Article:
Anyone have an IBTS drop temp chart for roast levels from city to full city+?
Here’s something from Sweet Maria’s that I found to be pretty close to what I see on IBTS with 450-550 gm batch sizes even though it’s created from thermocouple data. I recently tried an 800 gm batch and a 1 kg batch- at these batch sizes the correlation was not there so tread carefully.
Edit- I just reviewed the 0.8 & 1.0 kg roasts and now realize that IBTS data does correlate across all batch sizes I’ve tried. What is different is that at both these larger batch sizes Bean Temp is higher than what I expect to see at my usual 550 gm batch… BT is very close to IBTS at the end of the roast with 1 kg batch.
So, to get to FC+. you are dropping at 454F on the IBTS? That sounds awfully high to me.
It is awfully high. So I have had to drop at 441-442°F for FC+. 454°F is more like Vienna as I see a lot of oily spots. I started out treating the SM article as gospel then adjusted to my own set of standards.
The issue is the subjective nature of C/C+/FC/FC+… etc. When I was given a link to Roast Vision I finally saw a decent way to get an objective measure of roast color. Unfortunately the measurement is post-roast. But at least I now have a way to confirm some of the temps I use for dropping the beans. The scales don’t match so I had to adapt for my own use.
And I’m finding there are additional considerations that affect the roast color such as the batch size and the rate at which you approach the target temp. So it’s a work in progress.
Are you still using the Roast Vision device?
Is it something that you would reccomend?
I find your last statement interesting where you mention “the rate at which you apporach the target temp” . I have been curious about this for some time. Part of my post roast procedure is to break open several roasted beans and look at the color to make sure that the internal color of the bean is as close as possible to the outside of the seed.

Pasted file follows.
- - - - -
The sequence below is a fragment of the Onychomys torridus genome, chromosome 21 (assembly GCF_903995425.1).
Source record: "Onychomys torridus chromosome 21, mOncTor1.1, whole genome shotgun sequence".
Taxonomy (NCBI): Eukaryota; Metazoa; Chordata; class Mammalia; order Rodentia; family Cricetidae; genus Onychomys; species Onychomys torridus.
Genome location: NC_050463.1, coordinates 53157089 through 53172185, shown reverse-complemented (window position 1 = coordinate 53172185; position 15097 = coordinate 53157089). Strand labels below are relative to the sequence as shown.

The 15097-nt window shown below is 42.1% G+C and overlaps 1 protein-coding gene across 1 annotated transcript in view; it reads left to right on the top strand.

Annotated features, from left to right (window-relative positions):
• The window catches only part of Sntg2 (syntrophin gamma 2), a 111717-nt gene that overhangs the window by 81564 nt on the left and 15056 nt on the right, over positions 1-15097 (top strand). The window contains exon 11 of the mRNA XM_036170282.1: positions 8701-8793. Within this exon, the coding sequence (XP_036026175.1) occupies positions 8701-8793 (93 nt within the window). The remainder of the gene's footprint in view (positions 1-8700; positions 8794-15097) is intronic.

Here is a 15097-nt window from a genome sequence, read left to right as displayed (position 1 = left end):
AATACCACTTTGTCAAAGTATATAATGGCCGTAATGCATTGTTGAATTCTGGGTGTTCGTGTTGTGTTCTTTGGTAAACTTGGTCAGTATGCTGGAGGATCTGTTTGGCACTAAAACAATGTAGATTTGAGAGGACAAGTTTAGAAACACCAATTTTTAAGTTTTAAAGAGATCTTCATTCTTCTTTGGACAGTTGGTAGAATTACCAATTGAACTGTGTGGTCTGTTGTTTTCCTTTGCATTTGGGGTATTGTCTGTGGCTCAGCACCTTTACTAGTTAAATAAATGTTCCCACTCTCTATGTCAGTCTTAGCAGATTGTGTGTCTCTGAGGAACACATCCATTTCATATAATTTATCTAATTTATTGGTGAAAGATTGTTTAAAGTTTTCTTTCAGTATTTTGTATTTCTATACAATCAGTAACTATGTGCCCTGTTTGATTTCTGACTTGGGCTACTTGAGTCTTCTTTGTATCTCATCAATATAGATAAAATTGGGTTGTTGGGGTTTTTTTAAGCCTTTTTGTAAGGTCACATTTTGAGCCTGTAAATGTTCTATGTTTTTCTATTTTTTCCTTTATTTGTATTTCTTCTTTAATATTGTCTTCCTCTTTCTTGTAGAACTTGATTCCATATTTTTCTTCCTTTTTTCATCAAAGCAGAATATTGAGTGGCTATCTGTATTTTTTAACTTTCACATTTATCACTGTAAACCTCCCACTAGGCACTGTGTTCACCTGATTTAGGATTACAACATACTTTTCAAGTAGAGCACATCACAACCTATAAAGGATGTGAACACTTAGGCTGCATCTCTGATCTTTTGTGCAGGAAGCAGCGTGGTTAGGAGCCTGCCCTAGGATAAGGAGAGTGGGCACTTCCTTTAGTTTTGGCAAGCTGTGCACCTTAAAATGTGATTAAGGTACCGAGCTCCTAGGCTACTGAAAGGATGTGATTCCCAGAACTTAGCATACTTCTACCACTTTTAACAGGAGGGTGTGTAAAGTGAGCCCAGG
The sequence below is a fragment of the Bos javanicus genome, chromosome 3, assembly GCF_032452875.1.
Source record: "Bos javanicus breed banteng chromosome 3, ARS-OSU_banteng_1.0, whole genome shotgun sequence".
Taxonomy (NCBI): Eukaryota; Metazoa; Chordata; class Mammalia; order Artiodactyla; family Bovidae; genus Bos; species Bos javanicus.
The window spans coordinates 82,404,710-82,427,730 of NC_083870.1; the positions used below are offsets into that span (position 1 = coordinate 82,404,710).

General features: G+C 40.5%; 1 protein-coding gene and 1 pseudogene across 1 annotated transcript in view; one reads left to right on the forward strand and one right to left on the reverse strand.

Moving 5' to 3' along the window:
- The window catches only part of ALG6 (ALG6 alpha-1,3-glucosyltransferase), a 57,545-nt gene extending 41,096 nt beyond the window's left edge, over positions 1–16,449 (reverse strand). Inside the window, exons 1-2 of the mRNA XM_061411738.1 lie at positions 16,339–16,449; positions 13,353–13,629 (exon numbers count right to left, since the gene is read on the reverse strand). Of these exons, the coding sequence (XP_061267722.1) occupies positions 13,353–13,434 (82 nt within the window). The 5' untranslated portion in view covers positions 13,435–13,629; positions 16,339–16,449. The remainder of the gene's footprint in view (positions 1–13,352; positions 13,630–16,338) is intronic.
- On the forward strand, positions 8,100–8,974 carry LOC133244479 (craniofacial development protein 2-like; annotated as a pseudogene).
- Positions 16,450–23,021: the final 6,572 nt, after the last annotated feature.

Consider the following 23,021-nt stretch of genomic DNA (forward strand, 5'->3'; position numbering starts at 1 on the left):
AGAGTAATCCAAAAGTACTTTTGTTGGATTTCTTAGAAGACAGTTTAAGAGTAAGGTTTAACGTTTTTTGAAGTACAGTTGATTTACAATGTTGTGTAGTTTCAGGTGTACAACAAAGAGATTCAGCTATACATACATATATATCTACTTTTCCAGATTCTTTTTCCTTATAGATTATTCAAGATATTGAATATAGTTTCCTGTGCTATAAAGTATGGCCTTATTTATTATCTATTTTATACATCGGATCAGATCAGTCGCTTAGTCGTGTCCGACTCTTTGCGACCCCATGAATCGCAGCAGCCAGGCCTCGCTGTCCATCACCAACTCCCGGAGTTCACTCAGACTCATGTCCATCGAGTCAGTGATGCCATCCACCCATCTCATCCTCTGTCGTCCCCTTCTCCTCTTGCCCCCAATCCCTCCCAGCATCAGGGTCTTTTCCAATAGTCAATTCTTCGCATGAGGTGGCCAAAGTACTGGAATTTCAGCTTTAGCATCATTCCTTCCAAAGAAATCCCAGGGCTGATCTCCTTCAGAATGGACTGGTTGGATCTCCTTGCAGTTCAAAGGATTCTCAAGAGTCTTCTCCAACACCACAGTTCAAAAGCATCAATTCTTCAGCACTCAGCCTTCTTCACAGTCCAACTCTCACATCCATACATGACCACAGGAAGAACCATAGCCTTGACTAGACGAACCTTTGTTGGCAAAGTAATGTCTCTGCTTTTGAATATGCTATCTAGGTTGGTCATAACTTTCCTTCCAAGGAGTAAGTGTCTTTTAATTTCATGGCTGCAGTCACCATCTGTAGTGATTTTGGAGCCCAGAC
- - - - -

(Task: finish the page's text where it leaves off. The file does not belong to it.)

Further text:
Yes, I still use the RoastVision colorimeter (probably measures grey scale vs. color). Works great for my purposes and has been rock solid. Before I was pointed toward the RoastVision I was faced with my subjective impression of the color of what I had just roasted and I was inconsistent at best. That’s been eliminated.
RoastVision uses the USB port on the laptop for power but has no other functionality. That led to an issue where RT3 would close if I disconnected the RoastVision USB cable. That has been corrected.
There are alternatives to the RoastVision and they are all $$$.
There can be an issue with blends especially if they include robusta. A roasted pre-blend can have a range of color as some beans will have a different end-color than others for the same drop temp. The best you can do is to grind some of the roasted beans and stir the grinds before measuring. Single origin roasts shouldn’t be an issue except possibly in the lightest roasts. I’ve found the readings from RoastVision are very consistent. For a given variety, if I roast to the same drop temp I know exactly what the reading will be. If it’s different than I expect it’s because I was off on the drop temp or the IBTS sensor is dirty.
Chaff can be an issue because it doesn’t darken the same as the bean. So I put a little extra work into getting rid of the chaff as best I can.
Edit- after I wrote the post above I read in NY Times that, thanks to crop failures with arabica varietals we will probably see more and more robusta in the coming year(s). Probably not among roasters here so I assume (?) it refers to consumer pre-roasted buying options.
I ordered one today. They are having a $50.00 off sale until the end of the month. (ends today)
Another update re: RoastVision… I mentioned roasting to 454°F and calling it FC+ in a post above (Dec 2020). The RoastVision has its own scale which runs like this-
There’s no specific correlation between the usual reference to C(ity)/C+/F(ull)C/FC+/V(ienna)/FR (French Roast) so you have to provide your own equivalence. My favorite roast drops at 449°F which is Dark on the RoastVision scale (6-9). Using info from Sweet Maria’s, FC+ drops during the first few snaps of 2C which can be as high as 454°F. My roast drops at about 20-30 sec into 2C or about 20 sec longer than FC+. So there’s some correlation issues with the temp data gathered by Thompson Owen of Sweet Maria’s in his paper on temps vs. color vs. sound and what I see using the Bullet’s IBTS.